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Lecture 2

Week 3 Lecture 2 GEOG 2200 2013 Notes.docx

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Carleton University
GEOG 2200
John Milton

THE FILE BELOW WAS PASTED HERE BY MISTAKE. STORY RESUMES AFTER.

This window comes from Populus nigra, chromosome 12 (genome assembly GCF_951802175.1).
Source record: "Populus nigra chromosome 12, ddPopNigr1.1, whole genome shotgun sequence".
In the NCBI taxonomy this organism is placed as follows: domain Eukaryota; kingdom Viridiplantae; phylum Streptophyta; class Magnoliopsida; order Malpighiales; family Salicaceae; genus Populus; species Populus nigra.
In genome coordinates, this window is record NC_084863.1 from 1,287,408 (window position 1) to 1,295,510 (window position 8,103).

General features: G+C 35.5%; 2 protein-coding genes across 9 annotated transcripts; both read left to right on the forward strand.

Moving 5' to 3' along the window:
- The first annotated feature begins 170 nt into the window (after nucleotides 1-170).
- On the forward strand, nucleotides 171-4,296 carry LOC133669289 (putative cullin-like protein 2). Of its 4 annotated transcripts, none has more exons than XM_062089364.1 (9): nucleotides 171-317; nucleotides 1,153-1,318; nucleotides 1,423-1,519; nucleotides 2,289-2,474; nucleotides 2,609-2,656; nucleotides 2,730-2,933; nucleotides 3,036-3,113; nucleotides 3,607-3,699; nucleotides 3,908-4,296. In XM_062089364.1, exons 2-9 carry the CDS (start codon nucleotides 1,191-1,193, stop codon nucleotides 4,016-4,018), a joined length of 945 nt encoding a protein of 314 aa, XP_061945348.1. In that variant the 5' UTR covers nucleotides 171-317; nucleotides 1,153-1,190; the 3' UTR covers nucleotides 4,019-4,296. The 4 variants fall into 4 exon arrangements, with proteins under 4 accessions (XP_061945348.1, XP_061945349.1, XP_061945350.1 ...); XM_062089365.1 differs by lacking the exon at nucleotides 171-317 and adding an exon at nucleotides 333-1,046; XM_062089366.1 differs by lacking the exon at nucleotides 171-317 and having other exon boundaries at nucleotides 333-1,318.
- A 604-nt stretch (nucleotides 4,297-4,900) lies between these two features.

Page1GEOG 2200 Global ConnectionsJohn Milton Instructor SeptemberDecember 2013Week 3Lecture 2 Consumption and Beyond Consumption and Manufacturing TodayPyke 2007 makes an interesting point Many employees fear losing their jobs overseas and yet flock to WalMart to buy cheap imported products Politicians worry about constituentsjobs trade imbalance and global competitiveness while recognizing the stabilizing effect of strong trade relations And managers try to balance the needs of their employees and communities with the demands of an often brutally competitive marketplace Today we are going to look at two issues resulting from the changing consumer and the changing forms of manufacturing discussed last class the changing geography of manufacturing and the implications hidden behind product labels of this new geography and it isnt all pleasant One central issue is how consumers perceive the commodities or products that they consume Commodity fetishism refers to the tendency for geographies of production and distribution that actually generate the goods on sale in Western shops to be obscured by the emphasis consumers attach to the physical appearance and price of goods As such consumers see value as being inherent in commodities rather than resulting from being added through labour That is this product has inherent properties Some political economists have sought to overcome this by reasserting the relations of production such as through fair trade networks or making it central again in discussionsThe new geography of manufacturingThe changing geography of manufacturing was based upon changing in three areas new enabling technologies in transport and communications changing patterns of demand consumption and the changing global regulatory environment The first and the third combined to trigger corporatefirm restructuring A tripolar world economy has emerged centred around the United States Western Europe and Japan This is reflected in the uneven spatial impact of the enabling technologies I have spoken of New technologies have different implications for different regions within the world economy In core countries high technology is creating new jobs particularly in the financial and business services sectors creating new products facilitates new production and distribution processes and new forms of corporate organization BUT is leading to reductions in employment in manufacturing In semiperipheral countries we continue to see increases in manufacturing employment increases in productivity and in overall improvement in competitiveness in the international economy In peripheral countries new technologies are too expensive to acquire or deploy leading to a relative decline in both productivity and international competitivenessAlongside this geographic organization changes were taking place within industrial sectors Perhaps most important has been the globalisation of business activity through the restructuring of the corporate world Two of the most important outcomes of this have beenConcentrationinvolves the elimination of small weak firms in particular spheres of economic activity sometimes through competition and sometimes through mergers and acquisitionsCentralizationinvolves the merging of the resultant large enterprises from different spheres of economic activity to form giant conglomerate companies providing a diverse Page2range of activities and products These are often transnational in their operations We have discussed the various strategies employed by MNCs in organizing their operationsEfficiencies have also been achieved by firms through yet another strategythe externalization of certain functions One example of this is the reorganizing of administrative managerial and technical units from hierarchical into more flatter and flexible units drawing upon outside consultants specialists and subcontractors And another way to externalize has already been highlighted when discussing the MNC last classvarious forms of arrangements with other firms These include joint ventures in the licensing or contracting of technology and in strategic alliances involving design partnerships collaborative RD projects and other such initiatives Strategic alliances have become an important facet of globalization These current outnumber mergers and acquisitions Examples of such alliances include those in the automotive industry Toyota and Nissan are collaborating on hybrid vehicle technology GM and the Dalmer Group are doing the same GM and Chevron Texaco are working on fuel cells Examples of outcomes the Pontiac Vibe now gone the Suzuki SwiftFlexible Production Systems How the geography changes The clothing industry provides a dramatic example of how production networks have changed over time In the late nineteenth century the textileclothing industry concentrated in the metropolitan areas of core countries or near energy sourceswater with many small firms using cheap migrant or immigrant labour This was in part the legacy of the Industrial Revolution In the first half of the twentieth century the industry began to modernize larger firms emerged drawing upon economies of scale and mass production techniques for mass markets Plants located to areas with lower labour costs in the core country As the world economy began to globalize semiperipheral and peripheral countries became the least cost locations due to lower labour costs for mass produced clothing for the global market Why All you have to do is look at the numbers The hourly compensation including benefits for clothing workers in the US is about 10hour for a 37hour work week In Western Europe it is about 17hour But in Asia taken as a region the average clothing worker earns US3hour for a 60hour week while costs in China India and Bangladesh while rising were less than 1hourThis means that a 100 garment is divided up as follows50 to the retailer35 to the manufacturer who spends 2250 on textiles15 to the contractor who pays the workerslabours6 to the garment workerIn 1960 less than 7 of all apparel purchased in the US was imported In 2007 it was 90 imported The globalization of production has resulted in a complex set of commodity chains Major clothing companies have most of their products manufactured through arrangements with independent suppliers In the case of Liz Claiborne this totals nearly 350 factories globally with no supplier providing more than 5 of the companys total output These are scattered throughout the globe Claiborne has operations in more than 40 countries but primarily in Asia ChinaHong Kong Cambodia Malaysia as well as the Caribbean and Central America These commodity chains are highly volatile